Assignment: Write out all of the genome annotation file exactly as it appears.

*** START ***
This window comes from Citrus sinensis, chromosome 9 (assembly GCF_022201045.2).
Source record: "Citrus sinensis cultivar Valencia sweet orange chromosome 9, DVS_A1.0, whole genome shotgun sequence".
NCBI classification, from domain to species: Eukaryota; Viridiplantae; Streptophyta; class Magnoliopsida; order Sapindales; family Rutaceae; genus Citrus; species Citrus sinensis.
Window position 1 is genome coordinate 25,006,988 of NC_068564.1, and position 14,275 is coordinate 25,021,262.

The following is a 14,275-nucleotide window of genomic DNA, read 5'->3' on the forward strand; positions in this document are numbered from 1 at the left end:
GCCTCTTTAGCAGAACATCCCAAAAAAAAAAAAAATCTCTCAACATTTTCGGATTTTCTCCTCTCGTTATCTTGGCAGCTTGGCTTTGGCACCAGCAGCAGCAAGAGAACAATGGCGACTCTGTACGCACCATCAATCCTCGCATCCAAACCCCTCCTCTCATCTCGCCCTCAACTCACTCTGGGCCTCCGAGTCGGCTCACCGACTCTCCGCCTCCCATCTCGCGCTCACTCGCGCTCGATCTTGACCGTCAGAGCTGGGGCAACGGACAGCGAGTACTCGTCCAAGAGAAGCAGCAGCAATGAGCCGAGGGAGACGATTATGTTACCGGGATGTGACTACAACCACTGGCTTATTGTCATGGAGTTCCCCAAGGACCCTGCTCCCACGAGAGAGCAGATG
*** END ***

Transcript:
This window comes from Citrus sinensis, chromosome 9 (assembly GCF_022201045.2).
Source record: "Citrus sinensis cultivar Valencia sweet orange chromosome 9, DVS_A1.0, whole genome shotgun sequence".
NCBI classification, from domain to species: Eukaryota; Viridiplantae; Streptophyta; class Magnoliopsida; order Sapindales; family Rutaceae; genus Citrus; species Citrus sinensis.
Window position 1 is genome coordinate 25,006,988 of NC_068564.1, and position 14,275 is coordinate 25,021,262.

The following is a 14,275-nucleotide window of genomic DNA, read 5'->3' on the forward strand; positions in this document are numbered from 1 at the left end:
GCCTCTTTAGCAGAACATCCCAAAAAAAAAAAAAATCTCTCAACATTTTCGGATTTTCTCCTCTCGTTATCTTGGCAGCTTGGCTTTGGCACCAGCAGCAGCAAGAGAACAATGGCGACTCTGTACGCACCATCAATCCTCGCATCCAAACCCCTCCTCTCATCTCGCCCTCAACTCACTCTGGGCCTCCGAGTCGGCTCACCGACTCTCCGCCTCCCATCTCGCGCTCACTCGCGCTCGATCTTGACCGTCAGAGCTGGGGCAACGGACAGCGAGTACTCGTCCAAGAGAAGCAGCAGCAATGAGCCGAGGGAGACGATTATGTTACCGGGATGTGACTACAACCACTGGCTTATTGTCATGGAGTTCCCCAAGGACCCTGCTCCCACGAGAGAGCAGATG